Beheshti et al. (2016) conducted a study in northern Iran among taxi and agency which the average hearing loss in the better ear was 12.74 ± 4.64 dB and 12.53 ± 5.16 among drivers from an agency and taxi drivers, respectively. This study showed a higher prevalence of hearing loss among taxi drivers than the drivers from an agency. The present study showed that the average hearing loss in the better ear was 21.15 ± 8.65 dB and 13.34 ± 5.79 dB among group I and group II, respectively. This difference in the results can be caused by the different driving conditions and may also be due to use of smaller sample (total 95 drivers) than the present study.
We, the human beings, are born with a limited and fixed number of cochlear inner hair cells and due to exposure to noise, these hair cells attributed to metabolic exhaustion and degenerate.,, Degenerated cochlear hair cells do not recover, repair, or regenerate in human beings and other mammals. There were considerable efforts made on research to regenerate the cochlear inner hair cells, either by growth of suitable hormones or genetic cell differentiation process.,, But, the fact remains that once cochlear inner hair cells damaged by noise exposure, they will not recover and lost forever. Therefore, presently, early identification and prevention of noise-induced hearing loss is the only viable solution. Our present study supporting the research literature that effect of noise exposure is cumulative, results shows that the difference of hearing loss between exposed and unexposed group was found increasing with years of exposure [Table 4].
WHO estimated that 466 million persons of the world live with disabling hearing loss in 2018, which is loss unequally distributed all around the world and South Asia is the highest contributor (27%) and also projected that number of persons with disabling hearing loss grows with the years, 630 million by 2030 and 900 million by 2050. It is reported that out of total prevalence of hearing loss in adults worldwide, the occupational noise contributes to 16% (range: 7--21%) of the preventable noise-induced hearing loss.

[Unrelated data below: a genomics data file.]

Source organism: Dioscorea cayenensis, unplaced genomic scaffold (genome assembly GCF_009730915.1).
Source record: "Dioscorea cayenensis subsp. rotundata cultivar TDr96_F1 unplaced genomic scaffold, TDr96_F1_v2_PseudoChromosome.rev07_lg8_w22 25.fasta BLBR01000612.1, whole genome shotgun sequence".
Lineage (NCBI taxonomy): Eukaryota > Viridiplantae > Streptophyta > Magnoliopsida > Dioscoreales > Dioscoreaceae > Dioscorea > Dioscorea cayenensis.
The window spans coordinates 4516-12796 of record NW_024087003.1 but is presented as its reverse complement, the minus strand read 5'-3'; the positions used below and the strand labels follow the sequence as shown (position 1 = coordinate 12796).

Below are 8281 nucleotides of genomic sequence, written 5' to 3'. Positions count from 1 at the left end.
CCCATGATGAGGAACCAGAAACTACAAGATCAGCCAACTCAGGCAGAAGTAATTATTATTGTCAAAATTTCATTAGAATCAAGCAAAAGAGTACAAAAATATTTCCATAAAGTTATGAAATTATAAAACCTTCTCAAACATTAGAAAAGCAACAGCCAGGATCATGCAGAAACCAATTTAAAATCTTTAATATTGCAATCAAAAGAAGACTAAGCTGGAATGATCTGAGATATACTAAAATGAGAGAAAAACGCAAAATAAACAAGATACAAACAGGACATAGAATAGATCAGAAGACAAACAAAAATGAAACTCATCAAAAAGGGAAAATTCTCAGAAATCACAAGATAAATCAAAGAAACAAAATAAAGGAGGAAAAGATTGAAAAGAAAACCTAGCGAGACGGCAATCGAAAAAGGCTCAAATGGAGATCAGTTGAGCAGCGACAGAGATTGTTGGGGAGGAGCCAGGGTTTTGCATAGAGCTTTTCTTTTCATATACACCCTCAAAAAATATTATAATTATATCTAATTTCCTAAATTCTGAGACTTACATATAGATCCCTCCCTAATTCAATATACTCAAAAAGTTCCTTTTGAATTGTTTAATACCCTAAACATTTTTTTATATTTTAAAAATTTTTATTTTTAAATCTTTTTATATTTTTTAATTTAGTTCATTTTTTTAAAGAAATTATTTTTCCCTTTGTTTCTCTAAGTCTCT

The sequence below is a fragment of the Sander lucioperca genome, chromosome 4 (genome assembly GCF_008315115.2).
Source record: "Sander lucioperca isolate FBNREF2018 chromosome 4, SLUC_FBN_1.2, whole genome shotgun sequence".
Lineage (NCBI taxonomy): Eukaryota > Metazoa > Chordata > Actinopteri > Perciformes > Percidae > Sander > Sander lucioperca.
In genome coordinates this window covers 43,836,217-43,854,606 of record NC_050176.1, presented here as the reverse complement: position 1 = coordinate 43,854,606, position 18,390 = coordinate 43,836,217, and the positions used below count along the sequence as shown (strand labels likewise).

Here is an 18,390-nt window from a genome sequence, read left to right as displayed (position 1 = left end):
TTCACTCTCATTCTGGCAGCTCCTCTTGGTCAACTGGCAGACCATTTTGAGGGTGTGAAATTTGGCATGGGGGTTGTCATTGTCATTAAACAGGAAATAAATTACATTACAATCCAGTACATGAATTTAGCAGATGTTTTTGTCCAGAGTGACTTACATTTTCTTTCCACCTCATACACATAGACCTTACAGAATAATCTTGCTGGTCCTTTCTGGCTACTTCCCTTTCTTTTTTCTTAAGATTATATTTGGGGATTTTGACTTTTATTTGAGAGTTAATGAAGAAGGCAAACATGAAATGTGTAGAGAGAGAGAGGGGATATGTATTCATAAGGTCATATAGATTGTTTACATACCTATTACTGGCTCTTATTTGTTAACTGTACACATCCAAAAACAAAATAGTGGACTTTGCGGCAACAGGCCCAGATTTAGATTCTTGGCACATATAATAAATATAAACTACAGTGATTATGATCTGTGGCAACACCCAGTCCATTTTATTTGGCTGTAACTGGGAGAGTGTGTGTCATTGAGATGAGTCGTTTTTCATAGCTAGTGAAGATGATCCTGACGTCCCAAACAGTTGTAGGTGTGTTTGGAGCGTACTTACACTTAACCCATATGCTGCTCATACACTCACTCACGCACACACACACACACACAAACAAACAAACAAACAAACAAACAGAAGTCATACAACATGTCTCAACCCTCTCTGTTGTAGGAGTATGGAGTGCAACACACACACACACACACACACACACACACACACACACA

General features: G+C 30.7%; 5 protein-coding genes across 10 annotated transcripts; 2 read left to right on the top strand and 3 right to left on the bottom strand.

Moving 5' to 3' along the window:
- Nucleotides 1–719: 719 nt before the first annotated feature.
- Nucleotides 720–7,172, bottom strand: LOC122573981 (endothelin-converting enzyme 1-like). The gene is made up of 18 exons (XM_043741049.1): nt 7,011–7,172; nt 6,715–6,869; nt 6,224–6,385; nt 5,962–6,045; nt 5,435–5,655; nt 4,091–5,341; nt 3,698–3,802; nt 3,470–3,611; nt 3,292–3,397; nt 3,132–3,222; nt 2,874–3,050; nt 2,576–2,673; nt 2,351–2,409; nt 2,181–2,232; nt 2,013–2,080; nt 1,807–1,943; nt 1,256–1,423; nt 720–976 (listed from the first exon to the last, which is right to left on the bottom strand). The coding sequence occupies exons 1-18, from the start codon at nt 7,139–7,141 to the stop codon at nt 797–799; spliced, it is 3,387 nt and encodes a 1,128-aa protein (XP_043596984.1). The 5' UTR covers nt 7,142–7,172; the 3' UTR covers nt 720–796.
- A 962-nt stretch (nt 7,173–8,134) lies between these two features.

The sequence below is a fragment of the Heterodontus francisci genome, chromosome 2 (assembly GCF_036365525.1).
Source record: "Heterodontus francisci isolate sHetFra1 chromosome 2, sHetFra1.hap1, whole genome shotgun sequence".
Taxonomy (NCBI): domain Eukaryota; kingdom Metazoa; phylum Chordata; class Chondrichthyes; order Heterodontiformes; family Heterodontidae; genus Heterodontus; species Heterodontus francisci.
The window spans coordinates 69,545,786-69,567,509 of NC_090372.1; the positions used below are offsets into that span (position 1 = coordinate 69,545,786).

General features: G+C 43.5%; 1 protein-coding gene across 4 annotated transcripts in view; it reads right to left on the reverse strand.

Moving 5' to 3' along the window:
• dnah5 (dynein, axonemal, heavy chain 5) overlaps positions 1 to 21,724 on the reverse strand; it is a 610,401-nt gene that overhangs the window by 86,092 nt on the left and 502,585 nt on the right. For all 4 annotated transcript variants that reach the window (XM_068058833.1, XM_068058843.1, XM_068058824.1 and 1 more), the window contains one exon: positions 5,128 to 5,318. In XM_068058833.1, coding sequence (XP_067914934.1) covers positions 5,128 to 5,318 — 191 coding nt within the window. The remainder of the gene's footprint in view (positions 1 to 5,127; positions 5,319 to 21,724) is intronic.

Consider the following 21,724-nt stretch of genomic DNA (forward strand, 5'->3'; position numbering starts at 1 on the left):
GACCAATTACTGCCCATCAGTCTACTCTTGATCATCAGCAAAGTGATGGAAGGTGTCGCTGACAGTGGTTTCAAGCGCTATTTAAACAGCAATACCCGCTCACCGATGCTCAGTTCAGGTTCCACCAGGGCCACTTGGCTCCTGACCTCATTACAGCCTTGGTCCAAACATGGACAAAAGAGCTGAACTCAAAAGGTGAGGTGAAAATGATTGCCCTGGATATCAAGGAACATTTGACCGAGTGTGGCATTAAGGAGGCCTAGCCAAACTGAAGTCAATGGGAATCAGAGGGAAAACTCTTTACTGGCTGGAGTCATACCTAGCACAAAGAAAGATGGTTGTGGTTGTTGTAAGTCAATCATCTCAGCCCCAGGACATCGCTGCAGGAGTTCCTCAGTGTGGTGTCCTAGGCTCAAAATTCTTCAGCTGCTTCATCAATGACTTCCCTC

Burden of deafness and hearing loss is enormous in India to tackle the hearing impairment problem, National Programme for Prevention and Control of Deafness (NPPCD), Govt. of India, emphasizes on early identification of cases of hearing impairment and their management in collaboration with NRHM at Primary Health Care Level, the detailed guidelines and facilities essentially required, have also been mentioned for all levels of healthcare.
The present study demonstrates the association of noise exposure and noise-induced hearing loss, hence the study will be useful to the family physician in understanding the severity of one of the most pervasive, irreversible but preventable occupational and recreational noise hazard. Family physicians may play the primary role in managing and preventing avoidable noise-induced hearing impairment and associated risks, for example, depression, anxiety, and poor quality of life of public through early identification of hearing loss, counselling, public awareness, and medical rehabilitation.